Is your return to the ministry a ‘political dream come true’ as you mentioned in one of your earlier interviews?

I would rather say that it’s a professional dream come true. Today I’m a politician, a Member of Parliament and I focus on politics in the sharpest sense of the word. I have a say in the main directions that our country should go. That’s the ‘roof’ over all else. But I see the essence of my work in my professionalism. I have assigned areas to take care of, where I try to move things in a strong, positive direction. As I mentioned, my dominant role is in European Funds, but I’m also learning quickly about other subjects. I got back into the tourism industry, which was my focus on the regional level. The area of public tenders, land planning, construction proceedings and housing policy – those are issues I try to quickly study up on.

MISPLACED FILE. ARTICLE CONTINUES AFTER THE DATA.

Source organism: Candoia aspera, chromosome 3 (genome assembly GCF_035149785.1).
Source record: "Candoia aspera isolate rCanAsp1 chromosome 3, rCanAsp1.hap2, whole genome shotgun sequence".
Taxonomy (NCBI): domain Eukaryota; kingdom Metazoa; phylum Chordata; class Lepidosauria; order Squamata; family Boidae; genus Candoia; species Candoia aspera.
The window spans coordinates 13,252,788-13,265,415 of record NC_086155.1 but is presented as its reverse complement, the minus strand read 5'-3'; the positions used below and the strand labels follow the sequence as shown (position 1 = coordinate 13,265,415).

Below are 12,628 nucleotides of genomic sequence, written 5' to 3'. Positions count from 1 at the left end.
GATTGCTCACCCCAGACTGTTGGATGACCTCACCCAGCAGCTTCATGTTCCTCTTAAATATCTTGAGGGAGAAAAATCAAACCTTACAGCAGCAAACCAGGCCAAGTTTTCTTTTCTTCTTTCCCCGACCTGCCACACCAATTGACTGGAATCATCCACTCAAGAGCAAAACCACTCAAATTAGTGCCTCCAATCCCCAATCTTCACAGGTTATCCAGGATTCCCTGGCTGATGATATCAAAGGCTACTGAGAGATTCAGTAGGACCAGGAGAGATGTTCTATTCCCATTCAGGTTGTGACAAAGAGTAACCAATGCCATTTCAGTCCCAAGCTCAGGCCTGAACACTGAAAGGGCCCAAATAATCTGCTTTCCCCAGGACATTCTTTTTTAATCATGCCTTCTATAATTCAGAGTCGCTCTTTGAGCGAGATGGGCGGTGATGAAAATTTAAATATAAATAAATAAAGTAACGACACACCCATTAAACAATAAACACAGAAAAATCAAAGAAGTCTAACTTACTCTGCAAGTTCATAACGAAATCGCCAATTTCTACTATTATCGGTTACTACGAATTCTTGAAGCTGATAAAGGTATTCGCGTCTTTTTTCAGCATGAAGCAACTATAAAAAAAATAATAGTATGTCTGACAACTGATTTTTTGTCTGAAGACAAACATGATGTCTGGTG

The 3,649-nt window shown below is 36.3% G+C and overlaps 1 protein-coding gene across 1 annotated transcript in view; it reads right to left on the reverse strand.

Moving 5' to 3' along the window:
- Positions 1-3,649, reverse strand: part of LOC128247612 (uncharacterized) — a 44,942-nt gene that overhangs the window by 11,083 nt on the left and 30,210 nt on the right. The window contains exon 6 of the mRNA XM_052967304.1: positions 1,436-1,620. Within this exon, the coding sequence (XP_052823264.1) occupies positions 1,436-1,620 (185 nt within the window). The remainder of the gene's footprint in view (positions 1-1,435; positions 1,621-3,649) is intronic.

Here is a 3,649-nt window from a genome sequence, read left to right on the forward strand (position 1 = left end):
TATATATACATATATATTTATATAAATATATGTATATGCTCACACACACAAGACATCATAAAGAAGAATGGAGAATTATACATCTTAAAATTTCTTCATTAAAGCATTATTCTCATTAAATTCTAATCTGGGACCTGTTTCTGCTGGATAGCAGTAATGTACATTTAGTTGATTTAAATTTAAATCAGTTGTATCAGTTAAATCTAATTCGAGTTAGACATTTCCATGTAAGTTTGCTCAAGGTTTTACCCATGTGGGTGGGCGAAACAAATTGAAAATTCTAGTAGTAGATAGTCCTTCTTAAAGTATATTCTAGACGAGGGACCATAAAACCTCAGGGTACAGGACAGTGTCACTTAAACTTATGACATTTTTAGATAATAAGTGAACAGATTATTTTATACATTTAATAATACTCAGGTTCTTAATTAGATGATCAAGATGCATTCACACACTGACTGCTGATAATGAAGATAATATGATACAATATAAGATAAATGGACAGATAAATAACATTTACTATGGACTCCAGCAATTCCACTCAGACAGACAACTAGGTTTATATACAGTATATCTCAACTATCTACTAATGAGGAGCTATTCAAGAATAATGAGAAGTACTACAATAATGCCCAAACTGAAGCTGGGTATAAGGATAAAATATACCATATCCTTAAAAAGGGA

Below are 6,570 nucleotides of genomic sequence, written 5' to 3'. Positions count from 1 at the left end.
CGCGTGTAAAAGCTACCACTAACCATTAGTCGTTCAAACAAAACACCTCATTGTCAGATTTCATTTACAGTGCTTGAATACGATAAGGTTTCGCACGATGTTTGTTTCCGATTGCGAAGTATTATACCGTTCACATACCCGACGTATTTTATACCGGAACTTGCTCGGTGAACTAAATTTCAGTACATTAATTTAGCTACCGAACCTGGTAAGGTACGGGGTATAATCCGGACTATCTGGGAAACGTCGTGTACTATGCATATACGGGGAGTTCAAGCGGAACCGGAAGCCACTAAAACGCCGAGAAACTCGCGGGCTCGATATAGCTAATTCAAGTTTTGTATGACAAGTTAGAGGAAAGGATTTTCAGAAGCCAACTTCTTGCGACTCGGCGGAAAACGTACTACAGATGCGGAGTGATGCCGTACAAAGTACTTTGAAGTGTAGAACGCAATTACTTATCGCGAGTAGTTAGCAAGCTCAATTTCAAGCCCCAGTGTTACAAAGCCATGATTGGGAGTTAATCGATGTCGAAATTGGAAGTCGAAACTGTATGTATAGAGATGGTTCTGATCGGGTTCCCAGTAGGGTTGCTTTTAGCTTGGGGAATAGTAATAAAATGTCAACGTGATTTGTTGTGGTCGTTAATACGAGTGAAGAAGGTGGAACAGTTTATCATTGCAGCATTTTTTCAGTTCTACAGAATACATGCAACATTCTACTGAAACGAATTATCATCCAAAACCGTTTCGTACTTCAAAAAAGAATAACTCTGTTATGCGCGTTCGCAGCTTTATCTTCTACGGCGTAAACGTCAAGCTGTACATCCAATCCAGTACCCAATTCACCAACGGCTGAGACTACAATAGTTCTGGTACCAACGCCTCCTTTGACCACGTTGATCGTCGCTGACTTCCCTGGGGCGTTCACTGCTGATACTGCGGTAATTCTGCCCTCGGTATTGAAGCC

In regard with your ministry, most people think mostly of European Funds and public tenders. Is there an area that’s somewhat overlooked, even though it’s problematic?

That would certainly be housing policy, which is a subject that has a huge social impact. According to research, up to 150,000 people in the Czech Republic today live in conditions that experts consider ‘non-housing.’ I don’t mean only the homeless here, they’re the extreme edge. This subject touches me very personally.

During my difficult times, when I was a divorced woman with child care and a mortgage, I realized how close each of us in this country is to living under a bridge. All that needs happen is for two feet of the tripod – health, family or work – to be kicked out from under you. A person is then headed to a complete fall, with the threat of losing the roof over their head.